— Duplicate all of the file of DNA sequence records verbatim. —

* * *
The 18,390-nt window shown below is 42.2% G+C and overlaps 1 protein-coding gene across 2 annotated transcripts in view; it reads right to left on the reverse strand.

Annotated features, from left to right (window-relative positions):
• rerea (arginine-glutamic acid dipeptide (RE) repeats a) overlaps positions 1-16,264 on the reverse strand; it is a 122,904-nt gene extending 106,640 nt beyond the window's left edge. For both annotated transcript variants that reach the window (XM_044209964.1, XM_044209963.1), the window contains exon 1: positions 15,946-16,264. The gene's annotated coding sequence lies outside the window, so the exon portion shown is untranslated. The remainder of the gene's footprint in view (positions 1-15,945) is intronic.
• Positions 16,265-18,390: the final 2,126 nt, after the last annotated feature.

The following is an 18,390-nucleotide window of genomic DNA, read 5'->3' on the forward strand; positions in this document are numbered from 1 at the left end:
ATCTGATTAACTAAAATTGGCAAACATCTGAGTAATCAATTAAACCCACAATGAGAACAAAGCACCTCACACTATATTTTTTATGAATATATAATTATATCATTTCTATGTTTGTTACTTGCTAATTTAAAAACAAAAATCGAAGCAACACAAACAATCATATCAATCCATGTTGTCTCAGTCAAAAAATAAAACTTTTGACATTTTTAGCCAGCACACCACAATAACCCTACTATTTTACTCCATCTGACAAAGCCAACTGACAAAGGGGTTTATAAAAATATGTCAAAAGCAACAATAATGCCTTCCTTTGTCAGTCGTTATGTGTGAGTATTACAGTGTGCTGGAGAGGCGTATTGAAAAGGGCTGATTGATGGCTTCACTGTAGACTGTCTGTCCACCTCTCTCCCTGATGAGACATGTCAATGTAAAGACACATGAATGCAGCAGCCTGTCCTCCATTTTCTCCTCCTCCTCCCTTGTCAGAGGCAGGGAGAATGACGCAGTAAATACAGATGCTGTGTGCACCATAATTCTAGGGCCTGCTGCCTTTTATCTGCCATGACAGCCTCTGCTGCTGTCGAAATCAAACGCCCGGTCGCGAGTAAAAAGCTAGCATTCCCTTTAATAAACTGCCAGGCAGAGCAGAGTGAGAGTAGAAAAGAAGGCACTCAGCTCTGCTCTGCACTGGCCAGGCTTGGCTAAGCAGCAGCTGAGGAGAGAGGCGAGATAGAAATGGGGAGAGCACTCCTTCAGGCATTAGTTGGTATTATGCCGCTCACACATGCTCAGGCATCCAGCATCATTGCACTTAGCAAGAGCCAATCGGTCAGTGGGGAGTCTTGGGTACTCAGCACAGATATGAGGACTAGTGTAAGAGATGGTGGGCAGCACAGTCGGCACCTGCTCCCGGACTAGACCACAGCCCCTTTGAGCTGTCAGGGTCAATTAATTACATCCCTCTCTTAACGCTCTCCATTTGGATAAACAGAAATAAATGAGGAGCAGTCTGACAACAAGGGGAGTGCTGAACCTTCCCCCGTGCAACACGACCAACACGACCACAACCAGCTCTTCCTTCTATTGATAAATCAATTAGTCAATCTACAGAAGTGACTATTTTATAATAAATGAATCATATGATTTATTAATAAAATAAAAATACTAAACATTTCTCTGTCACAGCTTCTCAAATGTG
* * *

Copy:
The 18,390-nt window shown below is 42.2% G+C and overlaps 1 protein-coding gene across 2 annotated transcripts in view; it reads right to left on the reverse strand.

Annotated features, from left to right (window-relative positions):
• rerea (arginine-glutamic acid dipeptide (RE) repeats a) overlaps positions 1-16,264 on the reverse strand; it is a 122,904-nt gene extending 106,640 nt beyond the window's left edge. For both annotated transcript variants that reach the window (XM_044209964.1, XM_044209963.1), the window contains exon 1: positions 15,946-16,264. The gene's annotated coding sequence lies outside the window, so the exon portion shown is untranslated. The remainder of the gene's footprint in view (positions 1-15,945) is intronic.
• Positions 16,265-18,390: the final 2,126 nt, after the last annotated feature.

The following is an 18,390-nucleotide window of genomic DNA, read 5'->3' on the forward strand; positions in this document are numbered from 1 at the left end:
ATCTGATTAACTAAAATTGGCAAACATCTGAGTAATCAATTAAACCCACAATGAGAACAAAGCACCTCACACTATATTTTTTATGAATATATAATTATATCATTTCTATGTTTGTTACTTGCTAATTTAAAAACAAAAATCGAAGCAACACAAACAATCATATCAATCCATGTTGTCTCAGTCAAAAAATAAAACTTTTGACATTTTTAGCCAGCACACCACAATAACCCTACTATTTTACTCCATCTGACAAAGCCAACTGACAAAGGGGTTTATAAAAATATGTCAAAAGCAACAATAATGCCTTCCTTTGTCAGTCGTTATGTGTGAGTATTACAGTGTGCTGGAGAGGCGTATTGAAAAGGGCTGATTGATGGCTTCACTGTAGACTGTCTGTCCACCTCTCTCCCTGATGAGACATGTCAATGTAAAGACACATGAATGCAGCAGCCTGTCCTCCATTTTCTCCTCCTCCTCCCTTGTCAGAGGCAGGGAGAATGACGCAGTAAATACAGATGCTGTGTGCACCATAATTCTAGGGCCTGCTGCCTTTTATCTGCCATGACAGCCTCTGCTGCTGTCGAAATCAAACGCCCGGTCGCGAGTAAAAAGCTAGCATTCCCTTTAATAAACTGCCAGGCAGAGCAGAGTGAGAGTAGAAAAGAAGGCACTCAGCTCTGCTCTGCACTGGCCAGGCTTGGCTAAGCAGCAGCTGAGGAGAGAGGCGAGATAGAAATGGGGAGAGCACTCCTTCAGGCATTAGTTGGTATTATGCCGCTCACACATGCTCAGGCATCCAGCATCATTGCACTTAGCAAGAGCCAATCGGTCAGTGGGGAGTCTTGGGTACTCAGCACAGATATGAGGACTAGTGTAAGAGATGGTGGGCAGCACAGTCGGCACCTGCTCCCGGACTAGACCACAGCCCCTTTGAGCTGTCAGGGTCAATTAATTACATCCCTCTCTTAACGCTCTCCATTTGGATAAACAGAAATAAATGAGGAGCAGTCTGACAACAAGGGGAGTGCTGAACCTTCCCCCGTGCAACACGACCAACACGACCACAACCAGCTCTTCCTTCTATTGATAAATCAATTAGTCAATCTACAGAAGTGACTATTTTATAATAAATGAATCATATGATTTATTAATAAAATAAAAATACTAAACATTTCTCTGTCACAGCTTCTCAAATGTG